Pretoria – A sperm donor who lost his court bid to have access to his son is not taking the verdict lying down.

He believes the court did not take into account what was in the best interests of the son.

The donor and his mother who cannot be identified to safeguard the child, filed an application for leave to appeal in the Gauteng High Court, Pretoria.

They, among other things, argue that Judge Jody Kollapen should at the least have asked the family advocate to investigate what was best for the child, now aged 5.

Judge Kollapen remarked in his judgment that while he had sympathy for the anguish of the sperm donor, it was not in the child’s best interests that he have contact with the donor.

The father and granny wanted the court to allow them access to the child, especially on birthdays and other special occasions, pending an investigation by the office of the family advocate.

They then aimed to launch a second leg of the application in which the father wanted a more permanent arrangement in raising the child, alongside with the boy’s lesbian parents.

Judge Kollapen last month said the child’s parents, one of whom was the biological mother, were entitled to their nuclear family’s privacy.

He said all indications were that despite claims to the contrary by the sperm donor, they were good parents.

While the sperm donor (applicant) could lodge the second part of his application, the judge made it clear that he did not think it would be in the child’s interest.

The mother of the child allowed the sperm donor, who they had met on social media, to see the boy shortly after his birth.

This occasion was described by the sperm donor as one of the happiest moments in his life. He also told the court about his instant love for the child.

The donor also saw the child, per invitation of the mother, from time to time over the years. But a strong bond formed during 2019 when the lesbian couple lived in a separate house on the donor’s plot in Pretoria.

Things became sour after the donor, who had signed an agreement before the birth of the child in which he agreed that the mother and her partner would be the parents, questioned their upbringing.

The couple then moved and refused the donor father or the granny access to the child.

In his appeal application, which will be heard at a date still to be determined, the donor listed 14 pages of grounds for appeal, against the judgment. He wants a full court – three judges – to relook at the issues.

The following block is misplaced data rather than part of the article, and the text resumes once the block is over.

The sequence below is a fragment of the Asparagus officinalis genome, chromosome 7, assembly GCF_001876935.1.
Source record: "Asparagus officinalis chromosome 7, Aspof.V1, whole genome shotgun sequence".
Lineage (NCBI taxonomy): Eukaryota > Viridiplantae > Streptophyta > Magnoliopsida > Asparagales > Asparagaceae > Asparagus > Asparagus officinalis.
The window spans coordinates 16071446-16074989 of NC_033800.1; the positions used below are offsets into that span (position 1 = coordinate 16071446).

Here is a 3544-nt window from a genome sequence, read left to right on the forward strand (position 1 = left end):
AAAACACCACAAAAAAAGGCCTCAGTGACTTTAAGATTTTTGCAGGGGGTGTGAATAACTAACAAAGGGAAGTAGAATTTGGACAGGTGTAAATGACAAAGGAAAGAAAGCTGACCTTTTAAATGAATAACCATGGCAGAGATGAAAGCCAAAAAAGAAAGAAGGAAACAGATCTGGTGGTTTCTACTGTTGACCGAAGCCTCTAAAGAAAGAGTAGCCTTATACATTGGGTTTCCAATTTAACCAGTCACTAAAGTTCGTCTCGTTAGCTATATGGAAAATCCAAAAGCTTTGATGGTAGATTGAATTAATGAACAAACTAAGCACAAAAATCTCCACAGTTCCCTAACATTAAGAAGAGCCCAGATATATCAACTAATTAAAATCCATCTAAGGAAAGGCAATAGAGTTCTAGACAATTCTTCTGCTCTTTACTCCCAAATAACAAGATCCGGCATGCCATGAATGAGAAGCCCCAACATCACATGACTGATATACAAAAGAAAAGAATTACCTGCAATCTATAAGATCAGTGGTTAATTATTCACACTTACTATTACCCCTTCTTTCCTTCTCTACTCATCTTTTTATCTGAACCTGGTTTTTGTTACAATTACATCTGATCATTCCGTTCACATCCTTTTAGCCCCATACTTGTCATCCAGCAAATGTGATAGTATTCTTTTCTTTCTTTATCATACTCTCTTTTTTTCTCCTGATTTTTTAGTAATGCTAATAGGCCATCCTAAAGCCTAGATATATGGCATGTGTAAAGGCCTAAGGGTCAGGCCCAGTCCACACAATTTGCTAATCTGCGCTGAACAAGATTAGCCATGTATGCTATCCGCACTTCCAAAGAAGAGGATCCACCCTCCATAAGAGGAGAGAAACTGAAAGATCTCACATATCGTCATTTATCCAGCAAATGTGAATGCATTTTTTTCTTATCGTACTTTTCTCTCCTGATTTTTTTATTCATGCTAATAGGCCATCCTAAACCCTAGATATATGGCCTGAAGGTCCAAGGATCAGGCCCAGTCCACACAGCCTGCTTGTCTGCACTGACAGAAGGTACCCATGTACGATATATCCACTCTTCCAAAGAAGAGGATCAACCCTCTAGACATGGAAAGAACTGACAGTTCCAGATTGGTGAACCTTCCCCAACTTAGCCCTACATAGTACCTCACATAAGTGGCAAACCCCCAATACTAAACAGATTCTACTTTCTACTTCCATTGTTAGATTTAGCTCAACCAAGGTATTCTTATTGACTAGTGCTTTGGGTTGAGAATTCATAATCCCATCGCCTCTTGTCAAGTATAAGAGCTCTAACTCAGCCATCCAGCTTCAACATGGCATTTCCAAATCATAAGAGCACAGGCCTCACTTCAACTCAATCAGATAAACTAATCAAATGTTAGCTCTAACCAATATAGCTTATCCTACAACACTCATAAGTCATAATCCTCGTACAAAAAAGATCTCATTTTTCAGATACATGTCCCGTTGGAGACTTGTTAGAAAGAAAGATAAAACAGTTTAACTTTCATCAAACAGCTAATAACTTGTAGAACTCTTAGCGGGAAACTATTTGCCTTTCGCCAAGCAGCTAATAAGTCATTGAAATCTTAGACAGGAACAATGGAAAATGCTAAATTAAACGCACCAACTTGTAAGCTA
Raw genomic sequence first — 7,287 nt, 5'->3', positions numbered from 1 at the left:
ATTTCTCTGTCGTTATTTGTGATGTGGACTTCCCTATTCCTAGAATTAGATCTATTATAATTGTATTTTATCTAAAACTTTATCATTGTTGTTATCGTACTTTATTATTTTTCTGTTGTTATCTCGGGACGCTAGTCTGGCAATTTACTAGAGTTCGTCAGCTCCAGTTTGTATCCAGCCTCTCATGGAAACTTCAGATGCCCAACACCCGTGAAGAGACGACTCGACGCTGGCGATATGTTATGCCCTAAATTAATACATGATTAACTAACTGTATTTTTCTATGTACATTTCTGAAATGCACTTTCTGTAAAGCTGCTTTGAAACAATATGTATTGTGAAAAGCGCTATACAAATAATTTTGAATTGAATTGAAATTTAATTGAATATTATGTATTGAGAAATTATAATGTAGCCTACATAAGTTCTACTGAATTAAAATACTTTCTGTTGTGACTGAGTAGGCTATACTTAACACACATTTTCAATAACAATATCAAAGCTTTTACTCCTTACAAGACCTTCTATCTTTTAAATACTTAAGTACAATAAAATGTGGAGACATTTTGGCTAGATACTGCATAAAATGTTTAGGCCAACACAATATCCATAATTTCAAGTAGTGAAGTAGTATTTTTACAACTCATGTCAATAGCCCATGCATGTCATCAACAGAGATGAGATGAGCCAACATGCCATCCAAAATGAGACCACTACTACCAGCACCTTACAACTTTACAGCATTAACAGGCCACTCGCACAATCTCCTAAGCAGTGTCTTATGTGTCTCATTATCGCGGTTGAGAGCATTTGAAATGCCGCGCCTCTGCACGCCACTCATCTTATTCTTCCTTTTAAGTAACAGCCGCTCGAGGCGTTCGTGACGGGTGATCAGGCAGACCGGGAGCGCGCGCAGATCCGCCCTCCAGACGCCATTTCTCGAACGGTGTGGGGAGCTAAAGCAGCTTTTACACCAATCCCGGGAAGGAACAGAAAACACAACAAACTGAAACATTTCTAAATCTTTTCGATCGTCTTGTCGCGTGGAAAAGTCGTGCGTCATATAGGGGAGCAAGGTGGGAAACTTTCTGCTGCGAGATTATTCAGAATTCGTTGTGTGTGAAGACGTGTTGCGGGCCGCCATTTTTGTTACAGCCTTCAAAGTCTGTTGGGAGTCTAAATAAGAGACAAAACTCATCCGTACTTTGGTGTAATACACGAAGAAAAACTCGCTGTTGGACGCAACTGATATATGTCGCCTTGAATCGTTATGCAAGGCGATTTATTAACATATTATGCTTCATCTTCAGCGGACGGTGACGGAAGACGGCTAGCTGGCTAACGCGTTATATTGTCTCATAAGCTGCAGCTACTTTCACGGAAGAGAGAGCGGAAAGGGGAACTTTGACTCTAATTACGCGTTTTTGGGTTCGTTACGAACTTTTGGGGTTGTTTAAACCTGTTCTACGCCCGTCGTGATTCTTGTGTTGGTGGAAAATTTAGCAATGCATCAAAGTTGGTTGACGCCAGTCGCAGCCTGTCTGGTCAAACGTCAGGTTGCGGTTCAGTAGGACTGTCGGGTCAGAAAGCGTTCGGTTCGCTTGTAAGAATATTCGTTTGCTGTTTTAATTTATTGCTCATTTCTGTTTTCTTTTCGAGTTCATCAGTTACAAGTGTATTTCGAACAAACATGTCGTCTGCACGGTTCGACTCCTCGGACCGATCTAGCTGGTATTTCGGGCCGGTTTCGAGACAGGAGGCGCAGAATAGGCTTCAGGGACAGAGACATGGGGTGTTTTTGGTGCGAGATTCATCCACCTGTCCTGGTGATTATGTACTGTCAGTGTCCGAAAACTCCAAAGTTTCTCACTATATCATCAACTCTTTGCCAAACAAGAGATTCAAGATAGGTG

According to the donor, the judge erred in over-emphasising the interests and rights of the respondents and the family they had made for themselves, and under-emphasising the interests and rights of the child in respect of the close personal bond that had developed between him and child.

He said the court was also wrong in saying that he relied on the genetic link between him and the child, while the mother also referred to the genetic link.

She told the court that she felt obliged to allow the donor and his mother to visit the child, although there was an agreement in place that they would not play a role in the child’s life.

She told Judge Kollapen that “after all, he (the donor) made the birth of our beautiful boy possible”.

The matter raises important constitutional issues regarding the rights of children born by gamete donation, as well as the adults involved.

Judge Kollapen earlier said it was important to recognise that the application was not a contest between the parties. A starting point must be the recognition that the respondents were the child’s mothers.

In turning down the main application, the judge said it must fail, not because the applicants (donor and granny) were ill-suited in their commitment to the child, but rather in recognition that the family the respondents had made for themselves in their relationship with their child was intimate and special, and worthy of constitutional protection from outside interference.

Although the donor’s intentions were good, they were not in the best interest of the child, he said.

Source: Pretoria News

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